Linked loans may pique ATO interest

Monday 28 May 2012

The government is cracking down on arrangements that tie home borrowings to other types of debt.

Some investors make the mistake of linking their personal home loan to a property investment loan. They need to watch out because the Australian Taxation Office (ATO) is cracking down on taxpayers who claim deductions for interest expenses on certain kinds of loan arrangements.

Since the start of the year, the ATO has been actively rejecting claims by property owners who use some or all of the rental income from an investment property to pay off their own home loan.

These investors mix up their private home loan with an investment loan, then add the interest from the investment loan to the principal and claim it as a deduction.

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In a determination made in March, the ATO effectively put the kybosh on any loan arrangement that leads to the capitalisation of interest on an investment loan while the loan repayments are used to pay down the principal of a private loan.

It's not surprising the ATO looks closely at the tax returns of investors. More than 1.5 million Australians own investment properties and the tax benefits associated with buying all this real estate accounted for a big percentage of the $24.7 billion in tax refunds paid out last financial year.

When claiming deductions, investors should err on the conservative side and avoid claiming any compounding interest on investment loans. They also need to be familiar with the tax system.

Only by doing so, or by engaging an accountant who's fully up to speed with investing, can they claim their full, legitimate entitlements.

A lot of investors focus on the most obvious deduction areas, such as interest, council rates and property-management fees. These involve an investor paying out money and then claiming back a percentage of the loss against tax.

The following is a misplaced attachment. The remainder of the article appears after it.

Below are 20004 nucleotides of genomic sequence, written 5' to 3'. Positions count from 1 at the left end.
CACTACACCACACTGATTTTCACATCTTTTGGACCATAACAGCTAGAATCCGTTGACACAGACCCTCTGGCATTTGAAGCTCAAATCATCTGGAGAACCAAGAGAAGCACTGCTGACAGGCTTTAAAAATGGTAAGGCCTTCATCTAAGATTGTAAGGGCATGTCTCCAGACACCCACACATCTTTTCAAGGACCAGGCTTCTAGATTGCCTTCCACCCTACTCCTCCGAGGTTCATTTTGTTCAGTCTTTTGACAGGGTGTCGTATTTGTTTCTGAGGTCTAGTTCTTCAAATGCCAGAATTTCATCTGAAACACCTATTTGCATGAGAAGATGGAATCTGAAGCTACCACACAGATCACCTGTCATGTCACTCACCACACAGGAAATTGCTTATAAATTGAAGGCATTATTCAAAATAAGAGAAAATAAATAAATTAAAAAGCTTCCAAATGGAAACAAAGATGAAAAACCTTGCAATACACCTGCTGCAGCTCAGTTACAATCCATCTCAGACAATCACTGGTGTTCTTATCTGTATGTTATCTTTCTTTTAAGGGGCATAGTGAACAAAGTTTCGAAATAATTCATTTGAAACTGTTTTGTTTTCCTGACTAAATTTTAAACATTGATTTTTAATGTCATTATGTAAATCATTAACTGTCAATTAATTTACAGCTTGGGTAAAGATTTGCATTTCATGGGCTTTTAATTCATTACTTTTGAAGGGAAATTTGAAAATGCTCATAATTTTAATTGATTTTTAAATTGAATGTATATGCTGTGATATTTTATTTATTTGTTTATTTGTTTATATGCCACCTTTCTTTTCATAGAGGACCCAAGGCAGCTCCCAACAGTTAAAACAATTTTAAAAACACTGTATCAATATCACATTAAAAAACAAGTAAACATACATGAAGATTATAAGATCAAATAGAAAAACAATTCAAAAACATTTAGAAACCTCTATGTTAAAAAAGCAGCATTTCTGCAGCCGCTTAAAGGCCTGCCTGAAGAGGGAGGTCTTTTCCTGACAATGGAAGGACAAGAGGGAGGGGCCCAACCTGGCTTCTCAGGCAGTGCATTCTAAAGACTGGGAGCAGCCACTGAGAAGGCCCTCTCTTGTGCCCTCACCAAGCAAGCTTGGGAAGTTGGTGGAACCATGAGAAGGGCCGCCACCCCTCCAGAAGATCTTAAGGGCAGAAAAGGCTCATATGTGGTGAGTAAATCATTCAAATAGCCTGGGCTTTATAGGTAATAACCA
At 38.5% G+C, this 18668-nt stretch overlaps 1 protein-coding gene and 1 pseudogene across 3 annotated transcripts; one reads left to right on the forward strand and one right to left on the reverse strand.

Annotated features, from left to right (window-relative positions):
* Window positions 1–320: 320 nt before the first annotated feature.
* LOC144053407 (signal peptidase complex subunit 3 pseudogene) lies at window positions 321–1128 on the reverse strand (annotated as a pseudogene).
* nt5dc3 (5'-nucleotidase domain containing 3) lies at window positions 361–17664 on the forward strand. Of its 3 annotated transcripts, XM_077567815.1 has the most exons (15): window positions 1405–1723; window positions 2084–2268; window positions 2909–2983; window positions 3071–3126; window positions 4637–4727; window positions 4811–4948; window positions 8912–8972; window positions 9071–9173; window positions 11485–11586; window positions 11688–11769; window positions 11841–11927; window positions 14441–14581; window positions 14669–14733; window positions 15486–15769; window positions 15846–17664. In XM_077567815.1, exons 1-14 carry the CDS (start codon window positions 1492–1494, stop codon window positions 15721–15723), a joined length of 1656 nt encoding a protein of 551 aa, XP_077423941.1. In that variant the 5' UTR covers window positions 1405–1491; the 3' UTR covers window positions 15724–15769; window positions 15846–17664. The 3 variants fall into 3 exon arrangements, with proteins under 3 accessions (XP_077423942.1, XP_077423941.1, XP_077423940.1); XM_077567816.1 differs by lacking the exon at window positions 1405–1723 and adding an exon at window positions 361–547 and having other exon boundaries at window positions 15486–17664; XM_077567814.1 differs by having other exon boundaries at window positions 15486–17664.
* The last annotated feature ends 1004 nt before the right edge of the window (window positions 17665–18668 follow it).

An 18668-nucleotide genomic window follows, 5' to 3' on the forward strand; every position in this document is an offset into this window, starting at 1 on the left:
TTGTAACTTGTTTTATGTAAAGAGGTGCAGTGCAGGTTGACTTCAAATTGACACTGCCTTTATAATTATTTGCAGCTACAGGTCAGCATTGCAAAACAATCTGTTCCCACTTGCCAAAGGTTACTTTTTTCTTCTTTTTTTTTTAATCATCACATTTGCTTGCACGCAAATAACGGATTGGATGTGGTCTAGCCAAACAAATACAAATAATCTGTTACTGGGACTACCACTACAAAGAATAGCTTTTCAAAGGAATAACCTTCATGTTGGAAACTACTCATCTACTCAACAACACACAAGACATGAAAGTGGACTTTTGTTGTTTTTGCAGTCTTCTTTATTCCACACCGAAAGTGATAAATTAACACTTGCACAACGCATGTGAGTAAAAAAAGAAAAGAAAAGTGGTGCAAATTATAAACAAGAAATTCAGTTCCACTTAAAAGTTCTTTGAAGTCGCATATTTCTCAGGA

But the best tax deductions are those that don't cost anything to generate. A director of BMT Tax Depreciation, Bradley Beer, says investors often miss out on deductions because they don't commission a tax depreciation report from a quantity surveyor.

In North America, quantity surveyors are called ''cost engineers'', a term that better sums up their work. These professionals value and depreciate everything from curtains and light fittings to the exterior skin of a new building and new kitchens in older properties.

Beer says more investors should look to free up their cash flow by applying to the tax office for a pay as you go (PAYG) variation. This allows a property owner's employer to reduce the tax withheld to reflect set deductions on a rental property and decreases the tax paid by an investor in each pay period.

Paul Bennion, the managing director of DEPPRO, another national quantity surveyor group, says investors in Melbourne are more aware of tax compliance these days and most try to ensure their claims are legitimate.

''Fewer are choosing to do it themselves, and progressively more investors are turning to depreciation specialists to ensure the legitimacy of their tax returns,'' he says.

Tax office figures show refunds to investors are increasing. Still, Bennion says many investors are not taking full advantage of deductions, particularly their entitlements to common areas in unit complexes and depreciation claims on old properties.

He says regardless of a property's age, there are always depreciation benefits available. ''Interestingly, investors generally don't realise the asset is given a new life from the date of settlement, and [some] renovations can also be claimed as part of tax refunds,'' he says.

 

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- Chris Tolhurst